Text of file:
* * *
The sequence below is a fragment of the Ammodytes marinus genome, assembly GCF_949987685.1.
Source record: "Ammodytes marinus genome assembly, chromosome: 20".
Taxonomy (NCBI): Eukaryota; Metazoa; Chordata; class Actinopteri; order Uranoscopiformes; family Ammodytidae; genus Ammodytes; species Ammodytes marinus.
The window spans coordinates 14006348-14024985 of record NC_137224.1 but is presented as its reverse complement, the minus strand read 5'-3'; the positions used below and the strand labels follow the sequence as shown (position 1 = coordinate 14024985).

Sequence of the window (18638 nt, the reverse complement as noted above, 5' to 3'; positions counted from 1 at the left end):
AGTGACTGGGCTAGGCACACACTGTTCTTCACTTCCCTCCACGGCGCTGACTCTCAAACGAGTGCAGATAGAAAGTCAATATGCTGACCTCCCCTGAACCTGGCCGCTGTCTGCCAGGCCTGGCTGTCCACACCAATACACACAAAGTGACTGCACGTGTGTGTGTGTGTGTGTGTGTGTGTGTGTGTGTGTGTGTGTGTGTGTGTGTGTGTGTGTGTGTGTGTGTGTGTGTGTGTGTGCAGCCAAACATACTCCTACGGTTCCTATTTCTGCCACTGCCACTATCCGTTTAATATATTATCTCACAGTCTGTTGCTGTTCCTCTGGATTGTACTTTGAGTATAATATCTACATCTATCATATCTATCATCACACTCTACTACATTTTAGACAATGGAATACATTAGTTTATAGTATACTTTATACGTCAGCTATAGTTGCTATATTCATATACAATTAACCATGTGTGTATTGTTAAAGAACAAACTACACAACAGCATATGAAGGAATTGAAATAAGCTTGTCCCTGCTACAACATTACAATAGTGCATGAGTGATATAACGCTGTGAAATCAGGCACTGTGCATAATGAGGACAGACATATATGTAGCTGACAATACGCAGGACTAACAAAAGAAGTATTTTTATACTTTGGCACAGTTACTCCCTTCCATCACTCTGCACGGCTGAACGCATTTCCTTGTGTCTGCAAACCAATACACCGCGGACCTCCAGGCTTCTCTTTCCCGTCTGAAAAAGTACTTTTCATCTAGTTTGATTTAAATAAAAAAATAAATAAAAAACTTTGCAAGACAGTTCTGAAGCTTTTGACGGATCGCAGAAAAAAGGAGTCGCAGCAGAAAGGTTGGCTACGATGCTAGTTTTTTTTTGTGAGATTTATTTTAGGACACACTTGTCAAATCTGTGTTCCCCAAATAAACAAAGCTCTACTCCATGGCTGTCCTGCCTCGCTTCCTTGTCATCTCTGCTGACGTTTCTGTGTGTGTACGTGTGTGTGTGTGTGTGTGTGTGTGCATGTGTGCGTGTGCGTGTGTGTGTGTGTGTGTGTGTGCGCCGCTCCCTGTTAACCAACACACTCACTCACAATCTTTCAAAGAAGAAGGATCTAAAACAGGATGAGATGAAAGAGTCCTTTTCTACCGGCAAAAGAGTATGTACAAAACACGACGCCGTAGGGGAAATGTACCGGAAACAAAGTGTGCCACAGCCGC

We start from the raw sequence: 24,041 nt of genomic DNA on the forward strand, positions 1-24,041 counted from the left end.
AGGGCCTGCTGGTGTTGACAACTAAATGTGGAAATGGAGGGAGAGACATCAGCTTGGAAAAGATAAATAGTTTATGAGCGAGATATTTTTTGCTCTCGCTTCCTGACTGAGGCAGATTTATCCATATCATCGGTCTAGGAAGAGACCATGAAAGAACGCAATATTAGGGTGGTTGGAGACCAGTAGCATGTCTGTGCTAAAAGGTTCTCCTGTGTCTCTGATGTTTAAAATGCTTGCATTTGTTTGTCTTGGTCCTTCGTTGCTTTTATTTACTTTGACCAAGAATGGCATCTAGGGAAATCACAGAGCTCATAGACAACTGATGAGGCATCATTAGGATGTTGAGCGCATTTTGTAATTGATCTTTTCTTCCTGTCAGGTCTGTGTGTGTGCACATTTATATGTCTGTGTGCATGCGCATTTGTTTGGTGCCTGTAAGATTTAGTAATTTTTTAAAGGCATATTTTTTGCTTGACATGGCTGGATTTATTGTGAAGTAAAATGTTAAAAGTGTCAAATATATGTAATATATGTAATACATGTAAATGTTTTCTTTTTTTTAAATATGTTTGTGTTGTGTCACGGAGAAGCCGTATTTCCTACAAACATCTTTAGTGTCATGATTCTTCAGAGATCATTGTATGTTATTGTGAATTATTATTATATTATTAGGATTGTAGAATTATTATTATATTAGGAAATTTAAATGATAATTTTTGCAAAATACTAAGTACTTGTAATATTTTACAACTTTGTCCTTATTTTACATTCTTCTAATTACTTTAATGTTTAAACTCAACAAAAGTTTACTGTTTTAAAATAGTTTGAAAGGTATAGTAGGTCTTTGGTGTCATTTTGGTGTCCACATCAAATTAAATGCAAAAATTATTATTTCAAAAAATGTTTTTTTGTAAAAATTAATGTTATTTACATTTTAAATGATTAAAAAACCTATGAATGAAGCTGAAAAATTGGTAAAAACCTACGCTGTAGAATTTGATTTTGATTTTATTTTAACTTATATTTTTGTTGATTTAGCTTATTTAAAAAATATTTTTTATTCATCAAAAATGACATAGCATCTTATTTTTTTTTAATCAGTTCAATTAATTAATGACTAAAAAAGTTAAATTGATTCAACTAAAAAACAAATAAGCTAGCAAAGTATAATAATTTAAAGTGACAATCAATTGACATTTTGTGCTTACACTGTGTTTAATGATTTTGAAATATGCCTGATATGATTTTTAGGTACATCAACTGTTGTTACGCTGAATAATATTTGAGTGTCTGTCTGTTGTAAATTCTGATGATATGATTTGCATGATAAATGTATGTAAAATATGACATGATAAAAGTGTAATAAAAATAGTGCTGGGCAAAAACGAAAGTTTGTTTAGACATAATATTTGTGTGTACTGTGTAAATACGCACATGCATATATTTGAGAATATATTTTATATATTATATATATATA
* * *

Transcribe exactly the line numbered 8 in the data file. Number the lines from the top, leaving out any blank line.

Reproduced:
AGGGCCTGCTGGTGTTGACAACTAAATGTGGAAATGGAGGGAGAGACATCAGCTTGGAAAAGATAAATAGTTTATGAGCGAGATATTTTTTGCTCTCGCTTCCTGACTGAGGCAGATTTATCCATATCATCGGTCTAGGAAGAGACCATGAAAGAACGCAATATTAGGGTGGTTGGAGACCAGTAGCATGTCTGTGCTAAAAGGTTCTCCTGTGTCTCTGATGTTTAAAATGCTTGCATTTGTTTGTCTTGGTCCTTCGTTGCTTTTATTTACTTTGACCAAGAATGGCATCTAGGGAAATCACAGAGCTCATAGACAACTGATGAGGCATCATTAGGATGTTGAGCGCATTTTGTAATTGATCTTTTCTTCCTGTCAGGTCTGTGTGTGTGCACATTTATATGTCTGTGTGCATGCGCATTTGTTTGGTGCCTGTAAGATTTAGTAATTTTTTAAAGGCATATTTTTTGCTTGACATGGCTGGATTTATTGTGAAGTAAAATGTTAAAAGTGTCAAATATATGTAATATATGTAATACATGTAAATGTTTTCTTTTTTTTAAATATGTTTGTGTTGTGTCACGGAGAAGCCGTATTTCCTACAAACATCTTTAGTGTCATGATTCTTCAGAGATCATTGTATGTTATTGTGAATTATTATTATATTATTAGGATTGTAGAATTATTATTATATTAGGAAATTTAAATGATAATTTTTGCAAAATACTAAGTACTTGTAATATTTTACAACTTTGTCCTTATTTTACATTCTTCTAATTACTTTAATGTTTAAACTCAACAAAAGTTTACTGTTTTAAAATAGTTTGAAAGGTATAGTAGGTCTTTGGTGTCATTTTGGTGTCCACATCAAATTAAATGCAAAAATTATTATTTCAAAAAATGTTTTTTTGTAAAAATTAATGTTATTTACATTTTAAATGATTAAAAAACCTATGAATGAAGCTGAAAAATTGGTAAAAACCTACGCTGTAGAATTTGATTTTGATTTTATTTTAACTTATATTTTTGTTGATTTAGCTTATTTAAAAAATATTTTTTATTCATCAAAAATGACATAGCATCTTATTTTTTTTTAATCAGTTCAATTAATTAATGACTAAAAAAGTTAAATTGATTCAACTAAAAAACAAATAAGCTAGCAAAGTATAATAATTTAAAGTGACAATCAATTGACATTTTGTGCTTACACTGTGTTTAATGATTTTGAAATATGCCTGATATGATTTTTAGGTACATCAACTGTTGTTACGCTGAATAATATTTGAGTGTCTGTCTGTTGTAAATTCTGATGATATGATTTGCATGATAAATGTATGTAAAATATGACATGATAAAAGTGTAATAAAAATAGTGCTGGGCAAAAACGAAAGTTTGTTTAGACATAATATTTGTGTGTACTGTGTAAATACGCACATGCATATATTTGAGAATATATTTTATATATTATATATATATA